Study Examines Barriers To Disclosure of Childhood Abuse

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Child Sexual Abuse

Professionals need to cultivate the necessary skills to pick up on cues and difficult-to-discern patterns of behaviour

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Children who don't tell anyone about being sexually abused often come from families that have rigid gender roles and other similar characteristics, says a University of Toronto researcher.

"It is important to identify disclosure barriers so they can be eradicated," says U of T social work professor Ramona Alaggia, author of a study which appears in the April-June 2005 issue of Families in Society. "When children are not able to disclose sexual abuse, the effects are potentially devastating."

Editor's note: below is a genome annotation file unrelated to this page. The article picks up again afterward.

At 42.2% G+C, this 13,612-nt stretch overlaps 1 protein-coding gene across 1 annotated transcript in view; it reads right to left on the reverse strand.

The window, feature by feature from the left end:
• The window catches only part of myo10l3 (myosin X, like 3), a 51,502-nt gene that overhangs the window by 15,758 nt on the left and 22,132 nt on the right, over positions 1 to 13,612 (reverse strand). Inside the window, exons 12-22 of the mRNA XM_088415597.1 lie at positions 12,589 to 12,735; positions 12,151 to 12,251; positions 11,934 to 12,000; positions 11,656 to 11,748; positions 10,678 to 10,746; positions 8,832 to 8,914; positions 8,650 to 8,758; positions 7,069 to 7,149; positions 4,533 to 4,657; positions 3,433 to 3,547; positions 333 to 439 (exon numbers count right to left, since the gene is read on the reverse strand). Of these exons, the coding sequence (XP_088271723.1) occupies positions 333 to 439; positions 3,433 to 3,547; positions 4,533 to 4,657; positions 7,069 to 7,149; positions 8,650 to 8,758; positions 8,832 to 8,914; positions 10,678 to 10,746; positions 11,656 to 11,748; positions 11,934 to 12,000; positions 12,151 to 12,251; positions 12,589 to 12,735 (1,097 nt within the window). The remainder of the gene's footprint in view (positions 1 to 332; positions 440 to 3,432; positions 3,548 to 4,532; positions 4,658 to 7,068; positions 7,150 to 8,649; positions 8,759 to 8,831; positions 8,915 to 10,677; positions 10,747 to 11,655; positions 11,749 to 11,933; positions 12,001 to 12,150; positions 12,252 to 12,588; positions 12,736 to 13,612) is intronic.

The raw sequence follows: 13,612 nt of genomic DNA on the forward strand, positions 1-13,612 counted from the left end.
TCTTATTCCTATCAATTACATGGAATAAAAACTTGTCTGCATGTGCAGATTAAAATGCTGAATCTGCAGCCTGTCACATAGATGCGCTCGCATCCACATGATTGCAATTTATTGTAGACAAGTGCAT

In her qualitative study, Alaggia conducted in-depth interviews with 20 adult survivors of childhood sexual abuse, then coded the data and identified themes. Four major themes became apparent in talking with the survivors. They generally came from families where gender roles were rigid and the fathers were head of the household, with mothers often having little power in the family. Family violence

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